I’ve been nurturing a new found love for short video projects, especially the idea of talking story problems and giving them a visual element. The story problem is probably one of the most classic examples of a very valid attempt at putting math into real world context (depending on the execution). I’ve always advocated to teachers that anything you can do to personalize your teaching, or make connections between the material you’re working with and something immediately recognizable in your learner’s environment helps.
However, I’m still a novice at this whole video story project concept. Making sure to provide the necessary information to solve the problem is fairly simple, but I’m still trying to figure out how best to incorporate extraneous data and information that students will have to filter out. It’s easy to add some distractions, as you can tell in the movie, but I’m looking for a systemic way to make sure to include enough pieces that the story problems fit into various curricula, 21st century learning models, and aren’t…well, awful. That having been said, the following two videos are a bit cheesy, but they might make for some great companion videos, or a challenge for anyone looking for a way to bring more visual elements into their classroom, short of having the students actually go out and do the work themselves (which would actually be pretty fun).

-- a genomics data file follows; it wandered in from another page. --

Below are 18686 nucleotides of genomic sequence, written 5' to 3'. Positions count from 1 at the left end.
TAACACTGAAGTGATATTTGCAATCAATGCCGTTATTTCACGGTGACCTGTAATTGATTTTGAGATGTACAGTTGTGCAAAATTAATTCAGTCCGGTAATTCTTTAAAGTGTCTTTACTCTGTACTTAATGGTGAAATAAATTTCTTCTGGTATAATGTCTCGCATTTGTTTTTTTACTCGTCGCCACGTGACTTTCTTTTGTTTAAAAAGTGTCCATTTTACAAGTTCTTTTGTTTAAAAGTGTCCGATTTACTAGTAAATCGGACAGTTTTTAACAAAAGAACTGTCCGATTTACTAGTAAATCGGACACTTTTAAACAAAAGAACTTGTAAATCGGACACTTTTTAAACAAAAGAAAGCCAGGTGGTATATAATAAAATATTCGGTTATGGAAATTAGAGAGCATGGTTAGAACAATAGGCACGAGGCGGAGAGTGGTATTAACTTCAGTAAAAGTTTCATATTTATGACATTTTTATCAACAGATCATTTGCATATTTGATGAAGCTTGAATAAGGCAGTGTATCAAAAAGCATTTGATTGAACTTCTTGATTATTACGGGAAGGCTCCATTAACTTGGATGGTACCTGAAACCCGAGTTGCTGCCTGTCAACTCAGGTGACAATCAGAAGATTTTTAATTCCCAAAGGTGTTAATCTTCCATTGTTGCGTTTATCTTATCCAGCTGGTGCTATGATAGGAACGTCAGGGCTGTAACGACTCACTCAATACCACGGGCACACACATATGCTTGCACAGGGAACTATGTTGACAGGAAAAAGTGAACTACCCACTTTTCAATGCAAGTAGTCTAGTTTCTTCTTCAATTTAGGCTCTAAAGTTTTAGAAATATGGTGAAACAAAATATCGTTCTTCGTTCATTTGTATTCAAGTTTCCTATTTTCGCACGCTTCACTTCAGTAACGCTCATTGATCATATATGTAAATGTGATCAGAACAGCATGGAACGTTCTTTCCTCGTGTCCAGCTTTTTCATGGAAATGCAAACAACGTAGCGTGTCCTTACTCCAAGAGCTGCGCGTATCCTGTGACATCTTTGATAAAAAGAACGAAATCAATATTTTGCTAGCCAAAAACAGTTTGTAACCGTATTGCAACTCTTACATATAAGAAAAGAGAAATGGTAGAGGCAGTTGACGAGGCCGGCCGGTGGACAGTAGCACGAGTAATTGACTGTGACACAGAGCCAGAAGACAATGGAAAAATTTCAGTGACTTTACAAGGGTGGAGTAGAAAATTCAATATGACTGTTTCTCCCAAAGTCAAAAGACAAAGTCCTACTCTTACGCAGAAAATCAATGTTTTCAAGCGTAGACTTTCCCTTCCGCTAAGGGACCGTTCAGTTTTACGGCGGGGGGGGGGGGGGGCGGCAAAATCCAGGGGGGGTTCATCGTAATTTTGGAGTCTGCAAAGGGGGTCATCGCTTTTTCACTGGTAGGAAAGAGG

Warning: These problems are not difficult for more advanced users, and would probably be most useful in elementary grade levels.
Here’s the companion video, which you could use separately, or together, depending on your purposes. It might even be interesting to see if playing them if reverse order might change how easy or difficult the problems are.
If you’re feeling up to it, I’d love some specific feedback on these videos:
- Would a weekly series of video story problems like this be beneficial to you?
- If these video story problems aren’t beneficial to you, are there any changes that would make them better?
- What elements should video story problems get across to the students to make them a viable, multimedia learning experience, and not just “fluff”?